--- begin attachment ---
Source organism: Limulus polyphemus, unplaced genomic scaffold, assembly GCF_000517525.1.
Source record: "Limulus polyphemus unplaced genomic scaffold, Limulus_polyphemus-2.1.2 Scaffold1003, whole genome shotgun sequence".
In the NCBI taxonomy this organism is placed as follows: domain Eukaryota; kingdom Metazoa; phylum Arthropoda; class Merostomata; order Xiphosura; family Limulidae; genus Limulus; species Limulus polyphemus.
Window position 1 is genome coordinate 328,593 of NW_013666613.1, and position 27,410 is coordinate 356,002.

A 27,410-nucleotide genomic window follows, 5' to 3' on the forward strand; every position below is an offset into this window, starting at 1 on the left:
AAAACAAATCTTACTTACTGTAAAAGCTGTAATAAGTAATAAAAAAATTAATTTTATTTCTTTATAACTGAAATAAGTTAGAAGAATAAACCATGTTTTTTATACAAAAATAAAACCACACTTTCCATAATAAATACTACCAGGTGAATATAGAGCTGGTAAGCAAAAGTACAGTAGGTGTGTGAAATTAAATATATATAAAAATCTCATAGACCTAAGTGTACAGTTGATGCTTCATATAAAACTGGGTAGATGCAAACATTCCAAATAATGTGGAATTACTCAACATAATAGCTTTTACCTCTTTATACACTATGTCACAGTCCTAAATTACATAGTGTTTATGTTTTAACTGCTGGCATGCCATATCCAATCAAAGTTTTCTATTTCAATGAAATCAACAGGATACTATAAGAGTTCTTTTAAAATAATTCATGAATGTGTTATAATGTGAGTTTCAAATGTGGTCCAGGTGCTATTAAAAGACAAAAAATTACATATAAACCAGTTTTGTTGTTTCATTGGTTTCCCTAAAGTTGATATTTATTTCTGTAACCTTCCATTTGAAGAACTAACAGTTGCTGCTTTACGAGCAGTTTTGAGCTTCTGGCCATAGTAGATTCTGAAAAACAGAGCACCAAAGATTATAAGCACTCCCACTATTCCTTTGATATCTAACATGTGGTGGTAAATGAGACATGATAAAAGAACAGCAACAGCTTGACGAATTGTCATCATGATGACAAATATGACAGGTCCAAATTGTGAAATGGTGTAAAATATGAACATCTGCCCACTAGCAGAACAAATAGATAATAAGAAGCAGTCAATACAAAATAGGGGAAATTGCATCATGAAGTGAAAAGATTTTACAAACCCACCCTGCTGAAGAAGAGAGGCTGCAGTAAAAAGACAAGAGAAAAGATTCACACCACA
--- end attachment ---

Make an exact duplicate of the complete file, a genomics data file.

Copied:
Source organism: Limulus polyphemus, unplaced genomic scaffold, assembly GCF_000517525.1.
Source record: "Limulus polyphemus unplaced genomic scaffold, Limulus_polyphemus-2.1.2 Scaffold1003, whole genome shotgun sequence".
In the NCBI taxonomy this organism is placed as follows: domain Eukaryota; kingdom Metazoa; phylum Arthropoda; class Merostomata; order Xiphosura; family Limulidae; genus Limulus; species Limulus polyphemus.
Window position 1 is genome coordinate 328,593 of NW_013666613.1, and position 27,410 is coordinate 356,002.

A 27,410-nucleotide genomic window follows, 5' to 3' on the forward strand; every position below is an offset into this window, starting at 1 on the left:
AAAACAAATCTTACTTACTGTAAAAGCTGTAATAAGTAATAAAAAAATTAATTTTATTTCTTTATAACTGAAATAAGTTAGAAGAATAAACCATGTTTTTTATACAAAAATAAAACCACACTTTCCATAATAAATACTACCAGGTGAATATAGAGCTGGTAAGCAAAAGTACAGTAGGTGTGTGAAATTAAATATATATAAAAATCTCATAGACCTAAGTGTACAGTTGATGCTTCATATAAAACTGGGTAGATGCAAACATTCCAAATAATGTGGAATTACTCAACATAATAGCTTTTACCTCTTTATACACTATGTCACAGTCCTAAATTACATAGTGTTTATGTTTTAACTGCTGGCATGCCATATCCAATCAAAGTTTTCTATTTCAATGAAATCAACAGGATACTATAAGAGTTCTTTTAAAATAATTCATGAATGTGTTATAATGTGAGTTTCAAATGTGGTCCAGGTGCTATTAAAAGACAAAAAATTACATATAAACCAGTTTTGTTGTTTCATTGGTTTCCCTAAAGTTGATATTTATTTCTGTAACCTTCCATTTGAAGAACTAACAGTTGCTGCTTTACGAGCAGTTTTGAGCTTCTGGCCATAGTAGATTCTGAAAAACAGAGCACCAAAGATTATAAGCACTCCCACTATTCCTTTGATATCTAACATGTGGTGGTAAATGAGACATGATAAAAGAACAGCAACAGCTTGACGAATTGTCATCATGATGACAAATATGACAGGTCCAAATTGTGAAATGGTGTAAAATATGAACATCTGCCCACTAGCAGAACAAATAGATAATAAGAAGCAGTCAATACAAAATAGGGGAAATTGCATCATGAAGTGAAAAGATTTTACAAACCCACCCTGCTGAAGAAGAGAGGCTGCAGTAAAAAGACAAGAGAAAAGATTCACACCACA